Bees Please: Pollinators in Regenerative Farming

bee flying to flower



The cry rings out, and the family barbeque descends into chaos. Sufferers of anaphylaxis dive for cover. Brave souls ready rolled-up newspapers, flip-flops, or any other makeshift flyswatter to defend their companions, while kindhearted nature-lovers shriek, “Don’t kill it!”

Long has this been the fate of our oft-maligned pollinator friends – though recent years have seen a marked uptick in those that will defend the honor of the humble bee, as people of all ages have become more cognizant of the incredibly important role they play.

The next time you savor the taste of a blueberry, cherry, or almond, thank a bee! Those are only a few of the many crops that we enjoy in our day-to-day lives that require bees to propagate. But what do bees do for vineyards specifically? You might have guessed that bees are the pollinators of our vines, and while that’s a fair presumption, it’s not true!

Grapevines grown to produce wine contain both male and female reproductive parts, so they don’t require external pollination. This is why bees have not been given much spotlight in conventional vineyard management. However, the way we do things at our vineyard and winery deviates quite a bit from convention.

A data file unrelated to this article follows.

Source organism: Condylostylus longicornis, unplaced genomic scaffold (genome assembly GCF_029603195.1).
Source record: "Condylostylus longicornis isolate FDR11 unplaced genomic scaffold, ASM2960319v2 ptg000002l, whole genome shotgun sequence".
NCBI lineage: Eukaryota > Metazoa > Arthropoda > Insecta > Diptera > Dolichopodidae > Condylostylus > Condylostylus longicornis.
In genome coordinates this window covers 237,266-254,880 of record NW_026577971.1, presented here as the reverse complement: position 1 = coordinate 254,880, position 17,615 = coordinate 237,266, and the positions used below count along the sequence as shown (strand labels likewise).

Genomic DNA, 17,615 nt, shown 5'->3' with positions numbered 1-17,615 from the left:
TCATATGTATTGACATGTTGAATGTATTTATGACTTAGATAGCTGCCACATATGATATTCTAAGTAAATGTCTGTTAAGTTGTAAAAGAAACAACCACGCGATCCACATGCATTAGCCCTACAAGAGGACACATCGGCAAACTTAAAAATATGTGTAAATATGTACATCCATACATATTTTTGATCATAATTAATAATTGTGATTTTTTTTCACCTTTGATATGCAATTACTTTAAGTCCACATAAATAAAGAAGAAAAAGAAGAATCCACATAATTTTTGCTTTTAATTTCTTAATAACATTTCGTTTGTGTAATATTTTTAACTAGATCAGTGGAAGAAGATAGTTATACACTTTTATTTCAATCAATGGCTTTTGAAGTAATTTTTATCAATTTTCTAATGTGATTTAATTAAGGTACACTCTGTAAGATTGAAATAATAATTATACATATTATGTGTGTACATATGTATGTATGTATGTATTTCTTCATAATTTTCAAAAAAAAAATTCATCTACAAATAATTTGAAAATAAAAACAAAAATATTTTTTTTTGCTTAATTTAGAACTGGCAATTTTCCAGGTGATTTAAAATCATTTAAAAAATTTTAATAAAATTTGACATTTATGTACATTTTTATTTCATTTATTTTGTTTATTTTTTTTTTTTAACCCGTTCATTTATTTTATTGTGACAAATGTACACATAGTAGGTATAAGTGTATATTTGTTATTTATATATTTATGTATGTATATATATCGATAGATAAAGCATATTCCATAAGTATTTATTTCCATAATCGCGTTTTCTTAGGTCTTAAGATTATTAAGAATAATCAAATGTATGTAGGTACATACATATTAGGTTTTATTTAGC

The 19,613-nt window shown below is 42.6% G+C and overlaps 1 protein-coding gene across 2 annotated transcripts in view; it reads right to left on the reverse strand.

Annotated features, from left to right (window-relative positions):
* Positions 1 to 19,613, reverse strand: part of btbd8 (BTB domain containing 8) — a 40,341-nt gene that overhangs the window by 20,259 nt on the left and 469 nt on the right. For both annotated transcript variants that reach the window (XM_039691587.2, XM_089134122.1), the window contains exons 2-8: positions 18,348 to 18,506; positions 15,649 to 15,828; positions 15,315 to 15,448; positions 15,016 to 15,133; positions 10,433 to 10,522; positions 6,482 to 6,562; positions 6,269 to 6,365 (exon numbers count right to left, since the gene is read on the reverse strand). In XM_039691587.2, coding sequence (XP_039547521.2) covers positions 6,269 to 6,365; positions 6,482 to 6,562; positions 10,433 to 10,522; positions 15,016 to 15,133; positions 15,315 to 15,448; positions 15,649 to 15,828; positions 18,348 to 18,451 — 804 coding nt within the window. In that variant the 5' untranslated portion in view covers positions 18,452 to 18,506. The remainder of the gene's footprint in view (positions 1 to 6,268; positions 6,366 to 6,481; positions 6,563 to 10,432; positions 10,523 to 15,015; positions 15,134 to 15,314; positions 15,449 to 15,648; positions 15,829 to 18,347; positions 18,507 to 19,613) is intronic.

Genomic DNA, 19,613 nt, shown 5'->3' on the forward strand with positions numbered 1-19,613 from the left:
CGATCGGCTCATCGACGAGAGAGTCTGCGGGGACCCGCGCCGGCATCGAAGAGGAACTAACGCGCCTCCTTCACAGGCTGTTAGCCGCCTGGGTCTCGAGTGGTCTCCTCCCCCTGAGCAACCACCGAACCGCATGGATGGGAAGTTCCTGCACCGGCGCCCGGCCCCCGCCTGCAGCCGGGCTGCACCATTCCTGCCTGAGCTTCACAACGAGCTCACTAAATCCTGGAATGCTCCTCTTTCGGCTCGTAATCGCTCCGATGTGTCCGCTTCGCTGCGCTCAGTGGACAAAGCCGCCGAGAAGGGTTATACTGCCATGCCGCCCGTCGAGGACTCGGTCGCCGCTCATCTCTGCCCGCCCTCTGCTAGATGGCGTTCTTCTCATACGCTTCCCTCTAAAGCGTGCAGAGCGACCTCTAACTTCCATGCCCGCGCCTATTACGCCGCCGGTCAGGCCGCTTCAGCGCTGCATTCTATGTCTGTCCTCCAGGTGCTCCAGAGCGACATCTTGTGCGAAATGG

Our firm belief in the benefits of regenerative farming, which promotes biodiversity instead of monoculture, is what sets us apart from other winegrowers. Though vines are indeed the plant we are most concerned with, that doesn’t mean we shun all others! Each year, we’ll sow around fifteen different species of plants between our rows of vines to act as a cover crop, improving the health of our soil and attracting all sorts of insects, including bees.

Attracting an assortment of bugs to your crops might seem counterintuitive, but it actually makes perfect sense. We select plants that attract only the insects we want. This includes pollinators of course, and also predatory bugs that feed on our more unwelcome guests: vine mealybugs. The bees we attract allow our cover crops to proliferate, creating an excellent home for the predators and creating a little ecosystem that takes care of any pest problems we may encounter – all without the use of toxic insecticides!

Bee populations have famously been in decline over the past decade, and because of our vested interest in maintaining our biodiversity and being stewards of the land under our care, we’ve taken measures to ensure the health of our bee populations. We’ve worked in concert with the local group, Apis Arborea, to construct and hang tree nests throughout our vineyards, which imitate the locations that bees would naturally live in. It has been a massive success – only a month after their installation, we’ve already got two new hives of bees moved in!

In short, bees are crucial to maintaining the delicate balance we’ve struck with mother nature. As we endeavor to be a holistic farming operation, improving the health of the land as we cultivate, we will continue to try and do good by our fuzzy little winged friends.